Glenn Hubbard

Glenn Hubbard lives in Madrid, where he teaches an English which is often rather ugly. Perhaps for this reason he started writing poetry.

He has had work published in a large number of online and paper journals. One of his poems was submitted for the Forward Prize

in 2019 and this year he won the Bangor Literary Journal’s FORTY WORDS competition with his poem Thirlage. He can occasionally

become a little obsessive about a poem but this is amply compensated for the marvelous experience of losing all sense of time while

he writes. His poetry owes a great deal to that of the late R.F. Langley.

Dead Swan

Crying,
he walks along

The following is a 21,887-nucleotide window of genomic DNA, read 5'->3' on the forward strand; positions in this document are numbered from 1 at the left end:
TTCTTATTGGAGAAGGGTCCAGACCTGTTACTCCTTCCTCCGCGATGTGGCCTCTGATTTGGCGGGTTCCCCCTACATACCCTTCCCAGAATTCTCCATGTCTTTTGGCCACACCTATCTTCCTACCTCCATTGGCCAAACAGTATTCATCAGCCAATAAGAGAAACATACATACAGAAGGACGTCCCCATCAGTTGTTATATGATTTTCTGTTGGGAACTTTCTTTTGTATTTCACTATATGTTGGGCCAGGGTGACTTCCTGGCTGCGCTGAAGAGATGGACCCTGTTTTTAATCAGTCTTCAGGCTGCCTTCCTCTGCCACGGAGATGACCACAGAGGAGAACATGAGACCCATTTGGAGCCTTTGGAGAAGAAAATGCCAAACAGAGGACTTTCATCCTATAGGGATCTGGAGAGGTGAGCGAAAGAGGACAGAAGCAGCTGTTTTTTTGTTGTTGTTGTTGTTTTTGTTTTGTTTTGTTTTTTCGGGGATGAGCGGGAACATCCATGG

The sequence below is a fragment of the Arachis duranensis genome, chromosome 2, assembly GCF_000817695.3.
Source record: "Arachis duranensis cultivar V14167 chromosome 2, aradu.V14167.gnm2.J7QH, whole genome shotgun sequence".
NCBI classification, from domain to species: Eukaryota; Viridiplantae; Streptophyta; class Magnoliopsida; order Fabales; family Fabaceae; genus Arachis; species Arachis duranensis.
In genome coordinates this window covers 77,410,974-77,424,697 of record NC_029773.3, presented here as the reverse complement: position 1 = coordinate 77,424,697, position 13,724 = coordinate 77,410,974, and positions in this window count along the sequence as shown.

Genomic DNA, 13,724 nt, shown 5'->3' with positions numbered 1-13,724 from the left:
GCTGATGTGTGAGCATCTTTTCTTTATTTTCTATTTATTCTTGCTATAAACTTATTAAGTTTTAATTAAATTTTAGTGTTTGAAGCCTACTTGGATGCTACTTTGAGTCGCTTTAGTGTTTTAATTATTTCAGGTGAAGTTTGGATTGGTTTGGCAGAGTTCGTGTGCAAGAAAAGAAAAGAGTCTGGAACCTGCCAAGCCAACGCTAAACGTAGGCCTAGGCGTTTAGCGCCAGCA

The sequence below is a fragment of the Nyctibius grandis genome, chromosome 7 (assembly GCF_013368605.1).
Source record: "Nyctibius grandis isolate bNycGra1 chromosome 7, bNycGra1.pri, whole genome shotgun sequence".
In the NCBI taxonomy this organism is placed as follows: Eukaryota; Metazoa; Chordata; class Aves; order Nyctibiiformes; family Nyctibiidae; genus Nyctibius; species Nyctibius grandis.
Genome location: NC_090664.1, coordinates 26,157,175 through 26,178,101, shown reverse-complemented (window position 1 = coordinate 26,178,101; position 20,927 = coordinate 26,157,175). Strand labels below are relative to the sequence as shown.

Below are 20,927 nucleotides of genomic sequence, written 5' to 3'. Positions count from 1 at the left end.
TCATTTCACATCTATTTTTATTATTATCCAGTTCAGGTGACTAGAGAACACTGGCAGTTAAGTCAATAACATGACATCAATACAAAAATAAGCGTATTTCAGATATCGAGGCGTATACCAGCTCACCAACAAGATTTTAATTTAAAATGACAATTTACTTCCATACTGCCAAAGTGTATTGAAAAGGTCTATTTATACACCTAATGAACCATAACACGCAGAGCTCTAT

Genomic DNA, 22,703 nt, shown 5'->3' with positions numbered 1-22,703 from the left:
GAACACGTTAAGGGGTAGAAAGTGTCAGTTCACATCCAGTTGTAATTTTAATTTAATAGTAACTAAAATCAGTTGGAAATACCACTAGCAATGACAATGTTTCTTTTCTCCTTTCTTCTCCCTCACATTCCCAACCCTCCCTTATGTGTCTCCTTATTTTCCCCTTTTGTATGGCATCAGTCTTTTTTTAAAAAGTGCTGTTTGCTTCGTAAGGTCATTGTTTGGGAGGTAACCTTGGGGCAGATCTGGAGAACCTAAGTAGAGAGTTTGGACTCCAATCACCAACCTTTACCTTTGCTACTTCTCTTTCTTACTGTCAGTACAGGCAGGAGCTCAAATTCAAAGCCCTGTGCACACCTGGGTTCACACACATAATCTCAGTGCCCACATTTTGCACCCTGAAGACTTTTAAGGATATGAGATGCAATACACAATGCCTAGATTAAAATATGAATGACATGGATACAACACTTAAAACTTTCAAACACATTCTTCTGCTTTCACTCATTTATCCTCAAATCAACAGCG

the A47,
in his arms a dead swan. Her head 
lolls at
the end
of her long neck, swinging to the
rhythm of his steps. He
stops to lift it
again,
sighing
audibly when 
it slides down her back to
fall once more, resigning himself
to the 
shocking
indecency of her final
journey, hoping to earn
her forgiveness,
later,
trying
to imagine 
how the composition
of Dead Swan On Deal Table will
allow 
him to
restore her dignity beside 
an assortment of fresh 
fruit and veg in
season.

Bald’s Leechbook, a book of medical remedies, dates from the early 11th century. A colophon at the end of the second books suggests that a certain Bald ordered a certain Cild to compile the text. The story of Cild’s reaction to being thus tasked is entirely my own invention.

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